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Derecho - The Rebuild

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Clusterphiliac

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Hey all,

Last year I had a build thread for my Level 1 certification project, the Derecho. Scratchbuilt, 3" diameter, about 54" tall...

Well, to make a long story short, I done goofed. Today at Chili Blaster 7, I screwed something up, and it came in ballistic from an estimated 2500 feet.

The result was my first ever "shovel recovery." The rocket was almost completely destroyed. Photos are available here. In summary:

  • The nose cone embedded itself into the ground for its full 12" length, requiring a shovel to remove. The cardboard coupler tube I was using as a shoulder was pushed about 3" forward into the nose, along with the entire avionics bay and possibly part of the upper airframe. Interestingly, the polypropylene was bent and folded outwards, and had almost no cracking. I suspect that heating from the Pueblo sun got the plastic hot enough to soften it.
  • The cardboard upper airframe section, predictably, disintegrated. A small piece remained attached to the nose; the rest stayed with the Blue Tube coupler. The tube was attached to the coupler by three plastic removable rivets. These did not shear, but the holes were so deformed that the airframe slid backwards on the coupler, smushing its end against the lower airframe.
  • The lower airframe also came apart where it wasn't held together by the coupler or centering rings. It crumpled right down to the forward ring, making repair by cutting away damaged tube impossible.
  • The fincan itself was mostly intact, apart from one fine, which was severely cracked. The other two fins were completely undamaged, so this was likely due to the rocket bending and allowing the fincan to slam into the ground at high speed, landing on the fin that broke.
  • The avionics bay built into the nose cone did not react well to being rammed into said nose cone. Basically every single piece broke, and it was so well embedded that I had to cut the nose cone apart using a bandsaw to look inside. Basically, the tracker bay got smashed into the end of the nose, and was crumpled at the other end, the weld nuts popped free of their mounting ring, pushing the allthread rods backward, the altimeter holder tubes crumpled, the bulkheads were shattered, the charge wells popped off, etc.
  • When I saw the state of the nose cone, I though the Raven 3 altimeter would be in tiny pieces. As it turned out, it was mostly together. The terminal block on the end bent, the capacitor was bent in the direction of impact, and the micro USB data port was forcibly removed (possibly due to being hit by the capacitor). A trace on that side of the board was also peeled up; it looks like it used to be attached to the data port.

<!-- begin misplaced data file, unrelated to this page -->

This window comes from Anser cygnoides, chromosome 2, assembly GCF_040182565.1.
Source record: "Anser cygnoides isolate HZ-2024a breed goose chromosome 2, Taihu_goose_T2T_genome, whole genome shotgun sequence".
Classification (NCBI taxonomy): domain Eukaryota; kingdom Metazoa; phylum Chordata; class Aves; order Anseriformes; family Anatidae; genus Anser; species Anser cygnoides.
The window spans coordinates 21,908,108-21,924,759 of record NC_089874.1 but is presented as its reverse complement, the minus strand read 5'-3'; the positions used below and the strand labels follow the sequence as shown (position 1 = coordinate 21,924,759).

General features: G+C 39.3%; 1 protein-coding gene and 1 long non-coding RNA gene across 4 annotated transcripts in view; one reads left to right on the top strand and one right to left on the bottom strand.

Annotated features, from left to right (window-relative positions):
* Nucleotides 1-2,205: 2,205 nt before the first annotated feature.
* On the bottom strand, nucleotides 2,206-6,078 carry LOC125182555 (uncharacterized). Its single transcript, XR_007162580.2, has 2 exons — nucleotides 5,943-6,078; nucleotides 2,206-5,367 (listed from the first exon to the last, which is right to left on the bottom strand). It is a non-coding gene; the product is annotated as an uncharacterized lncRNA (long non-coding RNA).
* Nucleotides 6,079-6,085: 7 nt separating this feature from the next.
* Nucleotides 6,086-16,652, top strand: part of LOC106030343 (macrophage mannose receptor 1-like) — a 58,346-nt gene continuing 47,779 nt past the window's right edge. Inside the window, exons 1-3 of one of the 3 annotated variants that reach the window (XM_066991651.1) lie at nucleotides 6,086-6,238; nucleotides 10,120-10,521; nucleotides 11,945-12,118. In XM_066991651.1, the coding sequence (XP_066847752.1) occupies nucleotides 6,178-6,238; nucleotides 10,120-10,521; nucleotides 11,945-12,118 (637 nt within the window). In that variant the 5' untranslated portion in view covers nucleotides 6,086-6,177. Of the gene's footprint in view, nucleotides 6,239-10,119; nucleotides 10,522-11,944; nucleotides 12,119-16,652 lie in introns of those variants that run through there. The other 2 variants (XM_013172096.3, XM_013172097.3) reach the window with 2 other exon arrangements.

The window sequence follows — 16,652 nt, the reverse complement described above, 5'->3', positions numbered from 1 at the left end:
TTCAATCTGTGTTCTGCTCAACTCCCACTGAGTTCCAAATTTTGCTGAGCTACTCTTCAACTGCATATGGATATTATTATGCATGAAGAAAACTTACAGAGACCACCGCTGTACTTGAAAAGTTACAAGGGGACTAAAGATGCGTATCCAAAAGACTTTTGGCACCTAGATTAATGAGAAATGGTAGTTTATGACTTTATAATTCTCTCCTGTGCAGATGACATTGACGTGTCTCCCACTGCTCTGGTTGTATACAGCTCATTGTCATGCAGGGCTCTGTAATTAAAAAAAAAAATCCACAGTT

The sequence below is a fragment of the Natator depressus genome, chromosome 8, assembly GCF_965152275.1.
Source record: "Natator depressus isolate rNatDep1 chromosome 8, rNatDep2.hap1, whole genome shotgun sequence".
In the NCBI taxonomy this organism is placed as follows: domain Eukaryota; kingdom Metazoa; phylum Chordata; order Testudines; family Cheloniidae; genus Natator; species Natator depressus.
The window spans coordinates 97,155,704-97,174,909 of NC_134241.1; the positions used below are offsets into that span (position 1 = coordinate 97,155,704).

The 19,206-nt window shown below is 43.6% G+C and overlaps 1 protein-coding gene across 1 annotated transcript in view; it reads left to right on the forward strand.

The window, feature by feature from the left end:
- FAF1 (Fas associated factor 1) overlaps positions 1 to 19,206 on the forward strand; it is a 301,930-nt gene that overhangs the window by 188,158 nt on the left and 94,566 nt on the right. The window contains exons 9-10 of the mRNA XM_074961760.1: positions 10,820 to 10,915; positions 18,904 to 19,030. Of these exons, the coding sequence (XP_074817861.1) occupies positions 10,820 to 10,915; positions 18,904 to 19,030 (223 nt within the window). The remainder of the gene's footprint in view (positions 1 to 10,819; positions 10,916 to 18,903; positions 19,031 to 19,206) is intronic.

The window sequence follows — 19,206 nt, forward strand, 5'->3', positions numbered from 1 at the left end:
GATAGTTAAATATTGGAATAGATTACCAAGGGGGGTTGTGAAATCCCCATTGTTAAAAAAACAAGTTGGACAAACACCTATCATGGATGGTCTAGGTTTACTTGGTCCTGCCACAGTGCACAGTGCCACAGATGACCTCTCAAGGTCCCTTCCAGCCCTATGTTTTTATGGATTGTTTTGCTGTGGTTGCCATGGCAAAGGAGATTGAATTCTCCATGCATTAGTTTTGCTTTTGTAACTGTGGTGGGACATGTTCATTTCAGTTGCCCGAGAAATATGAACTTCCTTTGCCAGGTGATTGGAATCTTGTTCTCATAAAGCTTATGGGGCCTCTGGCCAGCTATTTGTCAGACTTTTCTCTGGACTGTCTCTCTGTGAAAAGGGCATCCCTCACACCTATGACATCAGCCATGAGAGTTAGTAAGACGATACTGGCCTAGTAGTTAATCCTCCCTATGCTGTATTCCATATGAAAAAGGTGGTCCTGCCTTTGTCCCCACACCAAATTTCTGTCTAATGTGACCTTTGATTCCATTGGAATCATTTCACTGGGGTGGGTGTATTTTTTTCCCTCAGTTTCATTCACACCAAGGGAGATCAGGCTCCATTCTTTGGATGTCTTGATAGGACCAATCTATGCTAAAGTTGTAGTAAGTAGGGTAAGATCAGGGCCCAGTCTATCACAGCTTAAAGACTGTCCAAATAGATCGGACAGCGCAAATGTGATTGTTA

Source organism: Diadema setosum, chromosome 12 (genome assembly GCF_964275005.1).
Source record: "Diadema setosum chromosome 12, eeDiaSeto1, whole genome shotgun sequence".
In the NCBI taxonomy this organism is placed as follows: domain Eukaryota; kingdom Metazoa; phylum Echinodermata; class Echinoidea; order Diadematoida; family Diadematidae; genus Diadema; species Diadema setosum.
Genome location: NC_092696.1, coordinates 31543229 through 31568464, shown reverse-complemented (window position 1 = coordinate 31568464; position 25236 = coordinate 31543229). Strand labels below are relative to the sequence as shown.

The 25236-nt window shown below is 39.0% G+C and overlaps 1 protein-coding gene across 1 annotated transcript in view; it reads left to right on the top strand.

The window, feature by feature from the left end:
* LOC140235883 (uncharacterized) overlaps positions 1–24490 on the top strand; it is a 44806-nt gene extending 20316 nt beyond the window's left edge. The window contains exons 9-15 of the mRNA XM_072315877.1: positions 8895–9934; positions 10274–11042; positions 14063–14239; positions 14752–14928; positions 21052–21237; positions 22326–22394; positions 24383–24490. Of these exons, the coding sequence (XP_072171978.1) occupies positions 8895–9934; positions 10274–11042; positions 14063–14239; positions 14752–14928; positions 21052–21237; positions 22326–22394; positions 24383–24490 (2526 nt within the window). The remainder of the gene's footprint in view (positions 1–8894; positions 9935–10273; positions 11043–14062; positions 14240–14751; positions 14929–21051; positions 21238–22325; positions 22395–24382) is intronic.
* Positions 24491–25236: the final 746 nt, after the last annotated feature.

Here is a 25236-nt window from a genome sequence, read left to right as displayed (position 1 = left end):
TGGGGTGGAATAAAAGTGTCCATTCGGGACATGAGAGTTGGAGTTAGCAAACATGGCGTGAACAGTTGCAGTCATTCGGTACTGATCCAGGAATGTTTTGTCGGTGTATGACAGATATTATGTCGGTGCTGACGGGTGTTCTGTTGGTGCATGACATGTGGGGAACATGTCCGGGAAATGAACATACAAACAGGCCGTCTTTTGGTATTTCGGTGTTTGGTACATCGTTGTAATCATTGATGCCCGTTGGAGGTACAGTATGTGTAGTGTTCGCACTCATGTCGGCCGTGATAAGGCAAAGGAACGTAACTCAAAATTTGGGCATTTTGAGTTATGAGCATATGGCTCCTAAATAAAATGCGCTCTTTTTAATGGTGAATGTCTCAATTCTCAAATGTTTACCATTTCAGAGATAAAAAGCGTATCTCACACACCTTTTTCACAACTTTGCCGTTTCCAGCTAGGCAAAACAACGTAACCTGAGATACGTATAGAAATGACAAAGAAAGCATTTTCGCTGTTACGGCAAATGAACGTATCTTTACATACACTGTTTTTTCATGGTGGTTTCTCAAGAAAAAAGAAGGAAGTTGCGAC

The immediate cause of the accident was obvious from initial inspection of the wreckage: neither the apogee nor the main ejection charge (in a Cable Cutter) had fired. One severed charge well still had the dog barf and unburned e-match in it, although the black powder had spilled out on impact. Both e-matches were later successfully fired using a drill battery.

Upon reviewing the Raven manual, I believe the cause of the failure is user error: I forgot that the Raven uses low beeps to indicate insufficient voltage or no charges detected, and did not correctly interpret the beeping. I remember it beeping out a battery voltage of 4 volts on testing the day of the launch, and I think it beeped out 4 volts on the pad, which indicates that the secondary cause was incorrect wiring of the charges. The custom-made avionics bay had not been flight-tested before. During construction, I tested the resistance between the Raven terminals and the avbay terminals and found it to be low, but I may have missed a wire or it may have come loose.

I will be rebuilding this rocket, and further posts in this thread will discuss design changes.

At the moment, my main question is whether there is any chance of recovering the data from the Raven to confirm the cause of the failure. I do not yet know whether it will power on, but as mentioned the data port was torn off. I don't trust my soldering skills on something that small, but if I sent it to Adrian is there a possibility that he could repair it enough to retrieve the data?
 

dixontj93060

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Unfortunate mishap. Rebuild almost seems like a new build; well I guess you do have the fin can. I assume you had done electronic deployment with a cable cutter a few times before, did you use the Raven as your altimeter then?

Not sure of the status on Raven repairs right now as Adrian has been scarce here since taking a start-up job a few years back, others may have had recent dealings with him.
 

Clusterphiliac

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Basically this will be a new build under the same name, with mostly the same design but a few updates.

This was only my second DD flight. On the first flight I was using a Featherweight 29mm Avbay kit, which worked, but the magnetic switch was a nuisance to get aligned. The accident happened with a custom-made 29mm E-bay made out of 1/16" plywood. As mentioned, this setup was not flight-tested, and I suspect that it's where something went wrong. Next time, I'll be testing that the avbay/altimeter setup works properly with live e-matches before the rocket gets within 50 feet of a launch pad.

Anyway, more on the avionics later. I have a couple questions about structural upgrades.

First of all, I want to reassure everyone that I'm not the kind of idiot who tries to overbuild to the point where a rocket can lawndart and come out without a scratch, and ends up making a bunker buster. However, I would like to be able to confidently throw any available motor at the rocket without worrying about it shredding, and I'd like it to be more resistant to hard landings and "hangar rash." While I was away from my college over the summer, somebody who wasn't courteous enough to leave a note somehow bumped the rocket with some sharp-cornered object, putting a good 1/4" divot in the leading edge of a fin. This is visible in the picture of the fincan: the forwardmost damage was actually there before launch; the same fin just happened to be the one to hit the ground hardest in the crash. I've also found that drilling holes through cardboard tubes for venting, shear pins, and electronics access can be awkward and the holes tend to get smeared.